Alive under the rubble, Frida Sofia is Mexico’s symbol of hope.

Mexicans have been holding their breath for Frida Sofia.

The 12-year-old schoolgirl was discovered alive, trapped under the rubble of her school, a day after the devastating earthquake hit Mexico City. TV stations have been broadcasting live for hours on end as rescuers painstakingly try to free Frida without triggering off any further collapse.

It’s believed there are other students buried in there with her, also alive.

“Frida Sofia” has become the number-one trending topic on Twitter in Mexico. She is a symbol of hope in the heartbreak.

Frida was one of many children trapped inside Enrique Rebsamen school on Tuesday. The private school was attended by children from middle-class families.

Jose and Cinthia, Karen and Anet. Each one of them would have had parents who kissed them goodbye on Tuesday morning, just like they did every morning.

But then the earthquake struck, and part of the school building collapsed in on itself.

mexico earthquake
Image via Getty.

Parents rushed to the rubble, terrified at the thought that their children were still inside.
Soldiers and police led the rescue effort. Parents and passers-by began frantically pulling away at the ruins of the building, hoping to find their children or any survivors. Neighbours grabbed shovels and joined in.

"I heard kids crying when I got there and saw them hurt. Badly," said lawyer Silverio Perez.

At first, rescuers thought it wouldn't take long to get to the buried students. They brought in hoses so the children could drink water while they waited.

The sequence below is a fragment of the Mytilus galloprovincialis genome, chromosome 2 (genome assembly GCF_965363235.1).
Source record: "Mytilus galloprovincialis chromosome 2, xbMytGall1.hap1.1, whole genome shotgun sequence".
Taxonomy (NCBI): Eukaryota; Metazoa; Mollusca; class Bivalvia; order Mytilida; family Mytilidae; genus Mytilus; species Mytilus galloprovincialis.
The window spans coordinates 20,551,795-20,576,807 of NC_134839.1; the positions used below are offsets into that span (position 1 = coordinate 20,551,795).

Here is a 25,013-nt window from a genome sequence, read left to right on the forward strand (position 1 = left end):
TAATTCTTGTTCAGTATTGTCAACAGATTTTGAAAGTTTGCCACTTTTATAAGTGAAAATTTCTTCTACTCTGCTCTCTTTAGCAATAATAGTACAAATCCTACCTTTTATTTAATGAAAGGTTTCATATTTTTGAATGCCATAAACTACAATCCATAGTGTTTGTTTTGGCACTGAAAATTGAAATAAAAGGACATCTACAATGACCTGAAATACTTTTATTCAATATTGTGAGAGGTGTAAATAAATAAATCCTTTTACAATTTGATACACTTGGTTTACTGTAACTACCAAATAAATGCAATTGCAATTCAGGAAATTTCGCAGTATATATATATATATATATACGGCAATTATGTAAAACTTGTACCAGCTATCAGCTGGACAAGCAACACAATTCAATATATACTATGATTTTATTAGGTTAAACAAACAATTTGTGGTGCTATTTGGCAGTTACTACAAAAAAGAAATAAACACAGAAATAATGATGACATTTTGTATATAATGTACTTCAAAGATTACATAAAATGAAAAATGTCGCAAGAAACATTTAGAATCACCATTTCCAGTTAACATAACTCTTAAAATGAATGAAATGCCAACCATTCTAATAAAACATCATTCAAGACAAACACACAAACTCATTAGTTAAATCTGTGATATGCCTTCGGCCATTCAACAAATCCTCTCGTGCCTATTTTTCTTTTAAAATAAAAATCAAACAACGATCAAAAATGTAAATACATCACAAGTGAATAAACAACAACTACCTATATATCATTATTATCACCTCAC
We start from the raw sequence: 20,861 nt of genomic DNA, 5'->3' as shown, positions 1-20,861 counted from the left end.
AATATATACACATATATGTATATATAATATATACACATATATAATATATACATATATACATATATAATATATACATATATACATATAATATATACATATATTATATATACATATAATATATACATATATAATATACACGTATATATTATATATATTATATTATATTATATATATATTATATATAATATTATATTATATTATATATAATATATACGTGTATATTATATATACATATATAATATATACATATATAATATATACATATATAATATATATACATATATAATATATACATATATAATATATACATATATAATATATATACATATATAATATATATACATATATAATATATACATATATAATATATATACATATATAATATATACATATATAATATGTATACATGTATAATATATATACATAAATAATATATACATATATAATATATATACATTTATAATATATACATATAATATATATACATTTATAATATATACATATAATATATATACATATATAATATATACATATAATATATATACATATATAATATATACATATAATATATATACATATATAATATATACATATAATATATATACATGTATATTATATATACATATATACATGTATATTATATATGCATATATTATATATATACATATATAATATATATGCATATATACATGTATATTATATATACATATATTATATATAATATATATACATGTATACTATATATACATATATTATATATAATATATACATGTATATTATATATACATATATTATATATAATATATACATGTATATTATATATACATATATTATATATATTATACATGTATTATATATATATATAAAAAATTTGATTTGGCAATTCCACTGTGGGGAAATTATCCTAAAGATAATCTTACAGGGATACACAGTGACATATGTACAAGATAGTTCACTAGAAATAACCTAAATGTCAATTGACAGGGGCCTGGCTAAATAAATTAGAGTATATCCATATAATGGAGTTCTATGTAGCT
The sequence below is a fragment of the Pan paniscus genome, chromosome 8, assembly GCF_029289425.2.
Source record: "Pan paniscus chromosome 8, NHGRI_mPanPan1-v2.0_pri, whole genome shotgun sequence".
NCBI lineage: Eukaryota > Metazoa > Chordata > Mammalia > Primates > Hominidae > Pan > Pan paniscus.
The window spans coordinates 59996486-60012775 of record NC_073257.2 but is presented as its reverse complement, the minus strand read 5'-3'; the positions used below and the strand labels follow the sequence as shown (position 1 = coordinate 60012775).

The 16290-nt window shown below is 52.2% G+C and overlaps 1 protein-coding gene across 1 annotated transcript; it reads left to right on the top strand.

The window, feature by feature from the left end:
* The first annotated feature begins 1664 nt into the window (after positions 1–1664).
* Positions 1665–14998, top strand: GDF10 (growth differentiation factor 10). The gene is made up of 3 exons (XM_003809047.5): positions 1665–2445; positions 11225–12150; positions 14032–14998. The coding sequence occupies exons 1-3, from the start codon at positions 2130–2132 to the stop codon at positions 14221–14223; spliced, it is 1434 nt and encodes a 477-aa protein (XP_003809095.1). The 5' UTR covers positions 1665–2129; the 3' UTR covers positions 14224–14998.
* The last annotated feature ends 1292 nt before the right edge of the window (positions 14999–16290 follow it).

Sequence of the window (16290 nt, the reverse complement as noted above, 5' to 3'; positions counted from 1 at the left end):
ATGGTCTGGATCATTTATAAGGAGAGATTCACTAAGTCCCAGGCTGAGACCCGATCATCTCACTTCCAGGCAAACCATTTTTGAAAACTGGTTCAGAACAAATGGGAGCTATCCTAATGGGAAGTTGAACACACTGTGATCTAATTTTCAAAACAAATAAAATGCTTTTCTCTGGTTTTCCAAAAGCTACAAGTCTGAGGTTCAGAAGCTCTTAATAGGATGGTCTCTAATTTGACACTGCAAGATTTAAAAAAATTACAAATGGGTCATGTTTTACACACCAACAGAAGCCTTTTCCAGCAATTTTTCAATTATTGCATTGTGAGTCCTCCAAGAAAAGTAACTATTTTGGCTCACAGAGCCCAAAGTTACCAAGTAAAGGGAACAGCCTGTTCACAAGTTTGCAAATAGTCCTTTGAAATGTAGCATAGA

But as the hours went by, hopes of a quick rescue operation faded.

To know that under there, somewhere, is your child, maybe alive and in pain and frightened. To exhaust yourself, pulling at huge chunks of concrete with your bare hands, hour after hour. For that not to be enough to save them.

Some parents were desperately hoping that their children had got out and been lost in the confusion. They walked around holding up paper signs with names on them: "Anet Michel 7", "Karen Valentina 7", "Cinthia Velaquez 11".


The family of missing seven-year-old Jose Eduardo Huerta Rodriguez went searching in local hospitals, hoping their son might have been taken there. One family member continued to wait outside the school. She was there when Jose's small body was brought out.

"He was still inside the school, and he was dead when they rescued him," his aunt Paola Rodriguez said.


Through the night, the volunteers kept digging away. There were moments of jubilation. Children were dragged out alive. As each one was brought out, a rescuer with a megaphone would yell the child's name.

For the family of that child, their nightmare was over. Their prayers had been answered. Adriana D'Fargo waited, but didn't hear her daughter's name.

"They keep pulling kids out, but we know nothing of my daughter," D'Fargo said, her eyes red.

By Wednesday, enough rubble had been pulled away for one of the volunteers, Dr Pedro Serrano, to crawl into a classroom. He saw the bodies of a girl, a woman and a man.

"We can hear small noises, but we don't know if they're coming from the walls above, or someone below calling for help," Dr Serrano reported.

A day after the earthquake, hope was not lost. Rumours spread that students were sending their parents WhatsApp messages from under the rubble.


And then, the miracle of Frida Sofia.

Rescuers saw a girl trapped in the wreckage of the school. They shouted out for her to move her hand if she could hear them. Her fingers wiggled. She told them her name and her age. Then, the painstaking process of getting her out safely began.

For every miracle in Mexico, there are many more stories of devastated families. Of parents who kissed their children off to school, not imagining it would be the last time they would see them. None of us imagines that.

Through the randomness of where the children were when the school collapsed, some survived, some didn't. We need to remember the ones like Jose, as well as Frida.

So far, the death toll at Enrique Rebsamen stands at 25, with 21 of them children. The total toll from the earthquake is more than 237.